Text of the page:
Ali’s blog

Mostly quant stuff with occasional digressions

The changing structure of employment in the US — and its likely impact on quant work

Posted by alifinmath on December 30, 2007

Here is the link to an interesting piece in WorldNetDaily:

Below are some excerpts:

While the price of a college education has skyrocketed far faster than inflation, many careers for which colleges prepare their graduates are disappearing. U.S. News’ Best Careers guide concludes, “college grads might want to consider blue-collar careers” because bachelor’s degree holders “are having trouble finding jobs that require college-graduate skills.”

Where did the higher-skill jobs go? Both large and small companies are “quietly increasing off-shoring efforts.”

Ten years ago, we were told we really didn’t need manufacturing because it can be done more cheaply elsewhere, that auto workers and others should move to information-age jobs. But now the information jobs are moving offshore, too, as well as marketing research and even many varieties of innovation.

The flight overseas includes professional as well as low-wage jobs, with engineering jobs offshored to India and China. Thousands of bright Asian engineers are willing to work for a fraction of U.S. wages, which is why Boeing just signed a 10-year, $1 billion-a-year deal with a government-run company in India.

But it doesn’t make sense for parents to mortgage their homes, or for students to saddle themselves with long-term debt, to pay overpriced college tuition to prepare for jobs that no longer exist. Tuition at public universities has risen an unprecedented 51 percent over the last five years.

A Duke University spokesman said that 40 percent of Duke’s engineering graduates cannot get engineering jobs.

Now let’s dwell on quant work for a moment. There is no good argument why quant work cannot migrate to lower-cost locations in the same manner as programming work. In fact, there are already quant shops in India that handle outsourced quant work. I expect this trend to accelerate. The choice between a $200,000 quant in the US and a $40,000 quant in India is a no-brainer. But let’s see what the experts say:

“For Citigroup to do high-end work in India is a no-brainer,” says Ravi Aron, senior fellow at Wharton’s Mack Center Mack Center for Technological Innovation. “Citigroup has been doing bond pricing and investment banking work in India for a while.”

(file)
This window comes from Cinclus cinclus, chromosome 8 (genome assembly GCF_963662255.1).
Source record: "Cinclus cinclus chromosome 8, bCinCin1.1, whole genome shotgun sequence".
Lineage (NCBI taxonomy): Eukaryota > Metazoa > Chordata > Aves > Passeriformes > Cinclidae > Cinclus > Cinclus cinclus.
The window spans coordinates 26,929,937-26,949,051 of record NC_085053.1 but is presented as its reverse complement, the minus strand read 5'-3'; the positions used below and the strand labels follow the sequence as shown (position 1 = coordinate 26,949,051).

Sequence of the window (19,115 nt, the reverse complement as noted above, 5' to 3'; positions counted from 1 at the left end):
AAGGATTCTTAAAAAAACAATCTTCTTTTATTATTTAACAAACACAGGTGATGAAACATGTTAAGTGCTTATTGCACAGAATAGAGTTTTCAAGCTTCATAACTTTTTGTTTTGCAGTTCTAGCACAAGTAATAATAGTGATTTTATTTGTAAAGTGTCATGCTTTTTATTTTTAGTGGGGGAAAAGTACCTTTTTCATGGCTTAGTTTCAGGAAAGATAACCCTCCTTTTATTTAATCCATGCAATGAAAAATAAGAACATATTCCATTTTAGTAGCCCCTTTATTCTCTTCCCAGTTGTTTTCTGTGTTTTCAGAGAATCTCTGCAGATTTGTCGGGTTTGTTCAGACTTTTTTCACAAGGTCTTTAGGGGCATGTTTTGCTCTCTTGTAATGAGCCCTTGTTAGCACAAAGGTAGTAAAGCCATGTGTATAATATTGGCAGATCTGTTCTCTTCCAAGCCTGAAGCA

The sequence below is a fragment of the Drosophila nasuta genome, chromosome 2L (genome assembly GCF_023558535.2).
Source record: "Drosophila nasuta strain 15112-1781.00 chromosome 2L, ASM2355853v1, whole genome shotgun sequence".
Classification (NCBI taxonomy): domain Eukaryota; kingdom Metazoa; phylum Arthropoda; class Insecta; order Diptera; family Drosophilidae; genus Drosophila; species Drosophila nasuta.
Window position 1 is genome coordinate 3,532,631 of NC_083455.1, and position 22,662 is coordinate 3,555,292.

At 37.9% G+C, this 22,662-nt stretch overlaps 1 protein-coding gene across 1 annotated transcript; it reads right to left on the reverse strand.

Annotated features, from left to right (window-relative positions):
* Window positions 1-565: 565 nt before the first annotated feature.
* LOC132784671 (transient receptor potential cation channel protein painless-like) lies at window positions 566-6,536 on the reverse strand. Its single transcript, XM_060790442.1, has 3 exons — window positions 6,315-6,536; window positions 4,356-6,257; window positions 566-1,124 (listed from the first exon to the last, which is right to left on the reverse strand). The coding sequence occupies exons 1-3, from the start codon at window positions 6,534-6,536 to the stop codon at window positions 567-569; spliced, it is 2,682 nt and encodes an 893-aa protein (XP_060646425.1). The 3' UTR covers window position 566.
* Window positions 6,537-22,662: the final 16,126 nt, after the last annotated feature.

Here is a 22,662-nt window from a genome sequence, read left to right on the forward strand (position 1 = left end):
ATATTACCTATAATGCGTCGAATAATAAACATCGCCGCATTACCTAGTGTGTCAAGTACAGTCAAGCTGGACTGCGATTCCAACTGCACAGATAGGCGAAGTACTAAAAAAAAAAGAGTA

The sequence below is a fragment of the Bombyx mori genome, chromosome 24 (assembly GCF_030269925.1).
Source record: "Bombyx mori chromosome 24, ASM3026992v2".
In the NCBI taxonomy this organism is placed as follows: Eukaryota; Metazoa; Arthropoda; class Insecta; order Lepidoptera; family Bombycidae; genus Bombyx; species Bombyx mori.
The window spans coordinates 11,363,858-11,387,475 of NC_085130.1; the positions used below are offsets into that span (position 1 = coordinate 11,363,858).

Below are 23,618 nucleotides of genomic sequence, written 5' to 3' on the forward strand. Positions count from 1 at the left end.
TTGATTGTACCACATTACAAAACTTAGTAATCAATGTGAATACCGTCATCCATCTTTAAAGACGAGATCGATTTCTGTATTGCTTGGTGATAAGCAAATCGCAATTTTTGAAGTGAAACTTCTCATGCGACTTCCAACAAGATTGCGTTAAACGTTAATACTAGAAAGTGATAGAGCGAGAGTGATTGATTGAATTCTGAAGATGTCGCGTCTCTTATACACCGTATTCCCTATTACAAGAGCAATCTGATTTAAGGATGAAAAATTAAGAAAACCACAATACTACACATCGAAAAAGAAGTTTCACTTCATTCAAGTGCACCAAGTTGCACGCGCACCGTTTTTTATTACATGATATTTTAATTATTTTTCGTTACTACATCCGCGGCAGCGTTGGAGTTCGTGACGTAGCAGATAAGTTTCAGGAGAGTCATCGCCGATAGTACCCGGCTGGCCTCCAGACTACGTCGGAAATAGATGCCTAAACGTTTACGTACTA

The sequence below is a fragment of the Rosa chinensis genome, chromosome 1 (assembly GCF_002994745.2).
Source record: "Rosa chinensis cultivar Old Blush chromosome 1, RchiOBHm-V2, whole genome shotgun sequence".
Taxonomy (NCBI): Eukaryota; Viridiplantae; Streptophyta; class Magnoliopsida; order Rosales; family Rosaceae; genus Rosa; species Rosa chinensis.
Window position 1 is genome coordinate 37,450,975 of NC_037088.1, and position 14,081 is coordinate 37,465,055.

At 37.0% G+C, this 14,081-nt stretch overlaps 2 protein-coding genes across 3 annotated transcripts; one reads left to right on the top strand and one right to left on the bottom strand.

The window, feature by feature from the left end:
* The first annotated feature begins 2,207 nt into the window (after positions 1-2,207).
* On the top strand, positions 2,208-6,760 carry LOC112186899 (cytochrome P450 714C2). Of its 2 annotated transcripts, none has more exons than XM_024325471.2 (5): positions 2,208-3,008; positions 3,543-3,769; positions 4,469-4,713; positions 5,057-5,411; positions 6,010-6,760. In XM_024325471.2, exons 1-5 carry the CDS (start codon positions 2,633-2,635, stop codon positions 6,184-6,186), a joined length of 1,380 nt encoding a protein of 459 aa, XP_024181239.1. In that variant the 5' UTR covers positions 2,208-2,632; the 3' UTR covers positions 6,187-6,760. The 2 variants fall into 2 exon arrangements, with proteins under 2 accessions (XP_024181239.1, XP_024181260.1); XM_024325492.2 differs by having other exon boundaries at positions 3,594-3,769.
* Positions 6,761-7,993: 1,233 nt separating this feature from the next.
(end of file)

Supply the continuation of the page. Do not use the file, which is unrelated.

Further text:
In the initial stages, much of the outsourced work was at the “data level,” says Aron, adding that the

business model matures as companies get accustomed to working with their offshore partners and “see that there is a lot more they can do.” That opens the possibilities of outsourcing higher-end assignments such as bond pricing, equity research and financial market analytics.

“Whenever work involved number crunching, quantitative analysis, mathematical formulation, statistical data analysis and numerical calculations, managers in India, Singapore and China would say this is low complexity work,” says Aron. “They could find the people to do those jobs and deliver quality on scale, month after month, year after year.

What I’ve quoted above doesn’t say anything I don’t already know: this is the shape of the future. It’s not just that jobs are moving offshore, it’s that the financial industry is in the throes of major structural changes — and shall remain so for the indefinite future. For instance, the growth in overall employment of quants over the last so many years has probably come to an end. And companies that do need quant work done will probably look ever more keenly at offshore options. Were I a manager with bottom-line accountability, this is certainly what I would do….

Anyone thinking that a US degree will land them a lucrative career in the US is probably grossly mistaken. Even if a lucrative job is available, it may not stay on American shores: there’s no logical reason it should. And I’m talking now of graduates from the best quant programs: Carnegie-Mellon and Haas, for example. For others it will probably be worse.


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